Snowfall warning in effect: Up to 20 cm of snow expected in Metro Vancouver by Saturday morning

Feb 3 2017, 7:49 am

Forecasts earlier this week calling for heavy snowfall during the first weekend of February are now deemed to be probable; late Thursday night, Environment Canada declared a snowfall warning for Metro Vancouver.

Snowfall in the region is anticipated to begin at approximately 10 am on Friday and continue through at least Saturday morning. According to Environment Canada, residents in the region can expect between 10 cm and 20 cm of snow by Saturday morning, with greater amounts at higher elevations and eastern municipalities.

A weak warm front will move northwards from Washington State on Friday morning and bring light snow to the Lower Mainland and Southern Vancouver Island on Friday morning and afternoon. And then beginning Friday evening, a low pressure system will move in and bring heavier snowfall.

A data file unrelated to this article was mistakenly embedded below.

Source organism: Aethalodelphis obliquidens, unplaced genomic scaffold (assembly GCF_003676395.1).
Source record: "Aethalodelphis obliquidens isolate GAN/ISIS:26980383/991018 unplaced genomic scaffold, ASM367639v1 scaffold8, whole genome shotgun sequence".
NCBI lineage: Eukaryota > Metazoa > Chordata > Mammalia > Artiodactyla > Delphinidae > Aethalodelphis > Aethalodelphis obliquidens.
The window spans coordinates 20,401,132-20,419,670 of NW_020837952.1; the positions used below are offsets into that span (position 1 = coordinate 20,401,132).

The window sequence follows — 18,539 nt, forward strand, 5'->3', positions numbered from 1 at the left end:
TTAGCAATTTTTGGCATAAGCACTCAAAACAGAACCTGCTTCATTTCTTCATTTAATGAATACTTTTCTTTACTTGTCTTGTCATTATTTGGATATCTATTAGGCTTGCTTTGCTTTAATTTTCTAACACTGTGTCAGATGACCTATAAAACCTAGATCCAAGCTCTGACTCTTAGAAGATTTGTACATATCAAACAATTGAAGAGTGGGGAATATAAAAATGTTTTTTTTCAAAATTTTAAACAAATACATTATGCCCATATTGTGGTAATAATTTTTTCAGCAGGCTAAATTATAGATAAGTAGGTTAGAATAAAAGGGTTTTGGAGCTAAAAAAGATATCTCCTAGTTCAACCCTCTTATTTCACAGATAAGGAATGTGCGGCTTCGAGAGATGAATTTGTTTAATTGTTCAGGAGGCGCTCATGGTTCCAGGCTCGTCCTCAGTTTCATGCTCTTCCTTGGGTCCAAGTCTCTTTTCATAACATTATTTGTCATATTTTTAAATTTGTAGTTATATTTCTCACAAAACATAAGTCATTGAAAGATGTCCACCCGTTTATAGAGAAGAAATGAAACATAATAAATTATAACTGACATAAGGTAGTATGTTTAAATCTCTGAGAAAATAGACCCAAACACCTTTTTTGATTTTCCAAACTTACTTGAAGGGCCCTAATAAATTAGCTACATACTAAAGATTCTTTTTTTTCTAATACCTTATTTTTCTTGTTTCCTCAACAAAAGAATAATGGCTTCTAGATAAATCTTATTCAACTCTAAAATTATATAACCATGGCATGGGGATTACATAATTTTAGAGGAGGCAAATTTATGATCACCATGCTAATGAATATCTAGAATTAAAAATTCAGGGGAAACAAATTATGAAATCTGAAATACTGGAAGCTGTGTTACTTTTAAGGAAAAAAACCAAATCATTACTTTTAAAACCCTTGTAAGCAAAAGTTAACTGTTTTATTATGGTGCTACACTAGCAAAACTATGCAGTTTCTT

The likelihood of any rainfall during this period is significantly reduced as temperatures will not exceed 0°C, but there is a chance on Friday night that snow may become mixed with or change to rain at lower elevations near the Strait of Georgia. As well, freezing rain is also a possibility in the Fraser Valley on Friday night.

Beyond Saturday, a chance of snow is currently forecasted for Sunday through Tuesday.

“Be prepared to adjust your driving with changing road conditions,” reads the federal weather agency’s snowfall warning. “Surfaces such as highways, roads, walkways and parking lots may become difficult to navigate due to accumulating snow.”

This could be Metro Vancouver’s first snowfall since December 31. The region experienced six weeks of near-consecutive, sub-zero temperatures from December 5 to January 15, which led to a prolonged period of snow cover on the ground and the build-up of slick ice on roads.

On Thursday, following much public criticism over the perceived lack of preparation for the recent snowfall events, both the City of Vancouver and TransLink said they were preparing adequate measures for the anticipated conditions to come.

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